On April 25th and 26th I taught a cooking class at the Hartstone Inn and the topic was “pasta.” My blog entry on the 25th of April details the course and includes a recipe for basic egg pasta dough. Two of the “star” students from the class (actually everyone was shining that day – perspiration from kneading pasta dough) have gone on to write blogs on their experience in the class.
The first student and blog author is Lani Temple who happens to own the Megunticook Market here in Camden. In addition to running the market, Lani keeps busy as a regular guest on 207 WCSH NBC Portland, ME and is a columnist for Maine Food & Lifestyle. Lani’s blog is titled “Food Finds, From Camden’s Country Market” and her blog post includes some of her photos from the class.
The second student and blog author is Kate Shaffer who owns and operates Black Dinah Chocolatiers on the tiny off shore island of Isle au Haut, Maine. Kate makes terrific artisan truffles and candies completely by hand and my belly will attest to it. Kate has agreed to come to the Inn to conduct some chocolate cooking classes (I am reserving a space for myself) and I will be writing about her chocolates soon in an upcoming blog post. Stay tuned. Here is the link to her blog post on the pasta cooking class.
Chef Michael appeared on WCSH (channel 6) on Valentine’s day (Thursday, February 14, 2008) at 7:00 p.m. with “207” host Rob Caldwell. Michael displayed some of his antique chocolate molds, discussed their history and demonstrated how to use them.
During the month of February, Michael displays his chocolate molds and a selection of chocolate figures in the dining room of the Inn for his guests to see. Come by the Hartstone Inn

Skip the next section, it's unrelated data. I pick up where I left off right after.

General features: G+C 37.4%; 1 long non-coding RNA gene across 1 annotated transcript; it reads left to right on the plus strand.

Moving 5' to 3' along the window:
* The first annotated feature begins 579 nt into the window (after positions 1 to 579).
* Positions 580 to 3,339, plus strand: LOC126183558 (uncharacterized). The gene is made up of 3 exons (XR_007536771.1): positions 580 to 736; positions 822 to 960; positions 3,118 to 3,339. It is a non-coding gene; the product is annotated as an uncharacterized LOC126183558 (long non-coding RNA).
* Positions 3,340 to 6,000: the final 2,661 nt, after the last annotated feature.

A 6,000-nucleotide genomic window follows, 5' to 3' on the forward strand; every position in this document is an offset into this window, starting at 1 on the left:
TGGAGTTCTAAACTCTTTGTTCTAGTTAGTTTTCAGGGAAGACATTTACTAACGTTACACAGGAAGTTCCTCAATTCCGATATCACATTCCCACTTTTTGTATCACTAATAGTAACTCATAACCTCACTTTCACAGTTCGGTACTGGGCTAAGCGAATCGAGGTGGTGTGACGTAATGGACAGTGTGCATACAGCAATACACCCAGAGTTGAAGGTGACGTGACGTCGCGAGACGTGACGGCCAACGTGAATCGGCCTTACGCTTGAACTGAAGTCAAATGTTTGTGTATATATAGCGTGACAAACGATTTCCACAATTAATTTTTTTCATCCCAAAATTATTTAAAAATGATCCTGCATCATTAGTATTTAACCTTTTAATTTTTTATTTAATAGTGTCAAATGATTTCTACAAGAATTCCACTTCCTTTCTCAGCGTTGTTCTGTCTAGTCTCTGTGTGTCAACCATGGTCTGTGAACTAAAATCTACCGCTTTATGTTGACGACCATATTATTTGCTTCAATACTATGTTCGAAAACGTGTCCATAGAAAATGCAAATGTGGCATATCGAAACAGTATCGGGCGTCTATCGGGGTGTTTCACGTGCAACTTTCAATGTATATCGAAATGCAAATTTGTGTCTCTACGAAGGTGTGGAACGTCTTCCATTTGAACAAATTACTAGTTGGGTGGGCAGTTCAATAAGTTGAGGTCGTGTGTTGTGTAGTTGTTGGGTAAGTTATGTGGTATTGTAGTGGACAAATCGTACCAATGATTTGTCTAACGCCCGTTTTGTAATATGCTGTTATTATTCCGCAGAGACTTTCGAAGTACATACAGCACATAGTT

and he’ll give you a personal tour.
Michael’s second cookbook
contains an article on his chocolate mold collection that outlines the use of antique chocolate molds from tempering the chocolate to molding the forms. For more information and techniques see “In the Kitchen with Michael Salmon”
, pages 198 – 201.
Further information on Michael’s chocolate molds is available in this blog, just click on the “Chocolate” label below.
When I was in my early twenties, I came across my first bunny chocolate mold at an antique store and I realized that I had found my niche. Whenever I traveled from that point on, I would search out antique shows and markets, purchasing every chocolate mold I happened upon. After years of collecting, my eye for old and unusual molds became more discerning, and I passed over the more common pieces. Easter and Christmas were the big holidays for chocolate molds, so you will find molds of Easter bunnies, eggs, chicks, Santa Claus and Father Christmas quite often. These holidays do, however, offer up some unusual molds like the bunny riding a motorcycle or Santa riding a donkey. A trip to Belgium back in 1999 led me to a gentleman who’s father had purchased all of the tin chocolate molds from several chocolate factories when they switched to the more efficient plastic molds. That was an overwhelming experience, looking through a shop with thousands upon thousands of unique chocolate molds. After many hours, Mary Jo was ready to see more of Brussels than just the inside of that one store, while I could have spent the whole day.
My second cookbook
contains an article on my chocolate mold collection that outlines the use of antique chocolate molds from tempering the chocolate to molding the forms. For more information and techniques see “In the Kitchen with Michael Salmon”
, pages 198 – 201.